This week’s episode of The Key explores the wisdom of defining and measuring the value of a postsecondary education mostly by how much a college’s graduates earn and if they become economically mobile and develop long-term wealth.

Most Americans say they pursue a degree or other credential after high school to improve their job or career prospects. So many efforts to judge the value of a college credential have focused exclusively on graduates’ income. A new report from the Postsecondary Value Commission expands that definition, considering other, longer-term economic measures (such as economic mobility and wealth) and recognizing the noneconomic benefits that accrue to individuals and society when people get more postsecondary education.

But ultimately, the report from the commission recommends that institutions and programs be judged primarily by economic outcomes -- and analysts are divided on that approach.

In this episode of The Key, which is sponsored by the Bill & Melinda Gates Foundation, the American Enterprise Institute’s Beth Akers argues that it’s logical to focus on economic measures given that postsecondary education in the United States is increasingly funded by individuals. Meanwhile, Claude Pressnell Jr., president of the Tennessee Independent Colleges and Universities Association, says that overdependence on income and other career outcomes in judging institutions’ success minimizes colleges’ role in preparing graduates to be productive members of our society. Pressnell also notes that like many such studies, the value commission’s report largely ignores independent nonprofit colleges and universities, which make up nearly 40 percent of American colleges and educate about one in five U.S. undergraduates.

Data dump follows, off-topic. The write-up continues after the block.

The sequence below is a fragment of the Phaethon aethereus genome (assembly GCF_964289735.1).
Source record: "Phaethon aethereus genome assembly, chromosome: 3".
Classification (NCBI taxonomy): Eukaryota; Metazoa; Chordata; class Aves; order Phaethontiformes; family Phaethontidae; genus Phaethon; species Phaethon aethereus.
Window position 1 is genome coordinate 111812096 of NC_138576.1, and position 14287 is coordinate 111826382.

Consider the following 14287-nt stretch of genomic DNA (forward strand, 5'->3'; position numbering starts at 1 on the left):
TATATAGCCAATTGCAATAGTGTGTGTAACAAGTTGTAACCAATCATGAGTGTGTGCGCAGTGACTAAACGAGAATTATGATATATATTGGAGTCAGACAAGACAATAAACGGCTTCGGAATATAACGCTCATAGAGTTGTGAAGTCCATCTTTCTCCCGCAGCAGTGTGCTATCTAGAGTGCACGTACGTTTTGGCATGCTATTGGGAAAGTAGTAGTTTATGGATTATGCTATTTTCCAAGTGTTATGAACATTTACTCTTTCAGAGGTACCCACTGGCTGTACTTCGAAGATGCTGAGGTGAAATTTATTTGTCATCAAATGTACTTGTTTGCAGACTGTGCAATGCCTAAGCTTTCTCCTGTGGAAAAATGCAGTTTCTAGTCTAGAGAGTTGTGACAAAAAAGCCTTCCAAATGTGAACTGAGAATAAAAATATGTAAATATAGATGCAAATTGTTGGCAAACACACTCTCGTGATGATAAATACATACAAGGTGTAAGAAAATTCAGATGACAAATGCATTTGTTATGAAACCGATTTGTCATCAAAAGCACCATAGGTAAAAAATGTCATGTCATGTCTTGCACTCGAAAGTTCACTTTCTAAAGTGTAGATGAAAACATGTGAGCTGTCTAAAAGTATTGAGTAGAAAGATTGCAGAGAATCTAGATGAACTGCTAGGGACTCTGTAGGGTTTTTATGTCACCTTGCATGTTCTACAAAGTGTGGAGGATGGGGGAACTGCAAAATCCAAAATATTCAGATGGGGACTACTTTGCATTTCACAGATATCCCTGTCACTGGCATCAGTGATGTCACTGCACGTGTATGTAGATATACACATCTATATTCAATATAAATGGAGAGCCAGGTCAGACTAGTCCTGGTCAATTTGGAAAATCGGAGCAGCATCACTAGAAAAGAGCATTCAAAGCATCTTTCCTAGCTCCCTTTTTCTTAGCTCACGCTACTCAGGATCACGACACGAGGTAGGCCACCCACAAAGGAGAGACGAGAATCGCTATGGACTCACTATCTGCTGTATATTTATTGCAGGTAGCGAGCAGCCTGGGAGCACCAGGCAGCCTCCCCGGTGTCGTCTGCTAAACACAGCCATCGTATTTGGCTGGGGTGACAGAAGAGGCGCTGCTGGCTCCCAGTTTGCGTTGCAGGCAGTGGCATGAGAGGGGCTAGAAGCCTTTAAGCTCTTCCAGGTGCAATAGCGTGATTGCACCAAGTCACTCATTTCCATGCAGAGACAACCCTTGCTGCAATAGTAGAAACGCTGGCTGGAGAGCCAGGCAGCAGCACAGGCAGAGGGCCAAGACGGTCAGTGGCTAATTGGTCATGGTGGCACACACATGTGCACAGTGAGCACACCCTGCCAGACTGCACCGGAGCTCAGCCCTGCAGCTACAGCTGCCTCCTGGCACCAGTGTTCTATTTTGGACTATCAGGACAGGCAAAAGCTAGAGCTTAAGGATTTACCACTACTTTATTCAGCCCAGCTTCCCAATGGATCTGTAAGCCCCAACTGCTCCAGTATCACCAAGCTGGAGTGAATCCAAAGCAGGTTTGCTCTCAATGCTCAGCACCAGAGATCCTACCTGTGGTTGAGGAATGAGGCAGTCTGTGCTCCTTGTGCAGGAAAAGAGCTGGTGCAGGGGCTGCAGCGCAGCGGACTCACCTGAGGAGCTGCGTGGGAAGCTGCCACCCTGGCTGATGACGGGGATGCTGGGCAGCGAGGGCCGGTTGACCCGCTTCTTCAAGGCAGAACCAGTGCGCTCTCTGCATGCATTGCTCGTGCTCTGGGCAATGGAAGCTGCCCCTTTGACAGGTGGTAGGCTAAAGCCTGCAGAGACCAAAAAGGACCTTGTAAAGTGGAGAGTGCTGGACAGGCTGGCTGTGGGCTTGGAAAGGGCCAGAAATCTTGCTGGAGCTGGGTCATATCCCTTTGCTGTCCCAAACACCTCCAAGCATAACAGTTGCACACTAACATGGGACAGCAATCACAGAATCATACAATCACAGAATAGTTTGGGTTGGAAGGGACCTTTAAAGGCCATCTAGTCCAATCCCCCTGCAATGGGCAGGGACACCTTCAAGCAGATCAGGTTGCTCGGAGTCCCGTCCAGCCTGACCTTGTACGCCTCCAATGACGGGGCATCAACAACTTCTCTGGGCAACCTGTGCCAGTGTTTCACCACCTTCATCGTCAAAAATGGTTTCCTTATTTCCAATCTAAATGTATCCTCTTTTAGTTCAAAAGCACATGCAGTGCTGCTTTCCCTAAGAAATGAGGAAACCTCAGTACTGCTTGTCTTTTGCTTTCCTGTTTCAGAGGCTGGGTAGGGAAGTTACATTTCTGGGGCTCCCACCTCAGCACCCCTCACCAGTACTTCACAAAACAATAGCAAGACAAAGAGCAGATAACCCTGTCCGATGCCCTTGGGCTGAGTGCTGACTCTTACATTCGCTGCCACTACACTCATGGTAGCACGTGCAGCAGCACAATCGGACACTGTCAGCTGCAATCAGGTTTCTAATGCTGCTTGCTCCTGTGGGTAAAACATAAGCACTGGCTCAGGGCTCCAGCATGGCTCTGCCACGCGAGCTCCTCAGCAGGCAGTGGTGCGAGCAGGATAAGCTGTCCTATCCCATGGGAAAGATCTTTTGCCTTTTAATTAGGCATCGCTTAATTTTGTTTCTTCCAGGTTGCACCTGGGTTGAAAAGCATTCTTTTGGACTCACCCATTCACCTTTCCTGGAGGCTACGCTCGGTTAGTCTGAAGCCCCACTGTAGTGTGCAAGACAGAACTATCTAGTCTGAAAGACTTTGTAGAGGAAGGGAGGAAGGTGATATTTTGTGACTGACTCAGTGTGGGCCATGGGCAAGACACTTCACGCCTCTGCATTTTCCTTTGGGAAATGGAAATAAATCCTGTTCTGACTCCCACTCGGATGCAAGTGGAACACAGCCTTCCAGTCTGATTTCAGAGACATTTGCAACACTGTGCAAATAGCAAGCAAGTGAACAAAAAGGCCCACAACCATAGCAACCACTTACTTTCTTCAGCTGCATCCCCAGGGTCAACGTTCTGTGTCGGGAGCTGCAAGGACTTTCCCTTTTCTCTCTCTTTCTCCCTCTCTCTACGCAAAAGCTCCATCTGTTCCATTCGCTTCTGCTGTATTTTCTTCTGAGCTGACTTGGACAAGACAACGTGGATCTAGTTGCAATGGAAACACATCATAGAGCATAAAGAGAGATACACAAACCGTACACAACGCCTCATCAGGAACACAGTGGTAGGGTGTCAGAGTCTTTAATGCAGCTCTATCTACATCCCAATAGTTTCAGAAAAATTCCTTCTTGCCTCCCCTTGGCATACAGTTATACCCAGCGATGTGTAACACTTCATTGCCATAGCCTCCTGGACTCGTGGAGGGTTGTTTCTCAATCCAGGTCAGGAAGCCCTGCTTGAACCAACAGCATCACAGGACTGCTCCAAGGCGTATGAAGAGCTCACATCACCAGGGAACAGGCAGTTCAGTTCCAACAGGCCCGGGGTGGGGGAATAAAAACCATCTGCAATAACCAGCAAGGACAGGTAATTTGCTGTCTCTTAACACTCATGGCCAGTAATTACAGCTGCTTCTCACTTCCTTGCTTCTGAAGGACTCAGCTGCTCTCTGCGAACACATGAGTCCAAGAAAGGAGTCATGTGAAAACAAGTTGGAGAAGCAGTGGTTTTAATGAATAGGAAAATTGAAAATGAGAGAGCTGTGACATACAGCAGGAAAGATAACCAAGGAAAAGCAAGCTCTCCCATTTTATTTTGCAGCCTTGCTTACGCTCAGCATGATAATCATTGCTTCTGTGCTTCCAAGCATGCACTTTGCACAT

Hosted by Inside Higher Ed co-founder and editor Doug Lederman.

This episode is sponsored by the Bill & Melinda Gates Foundation, which works to ensure that every American can learn, grow and get ahead, regardless of race, gender, ethnicity or family income. Learn more at

Episode Transcript

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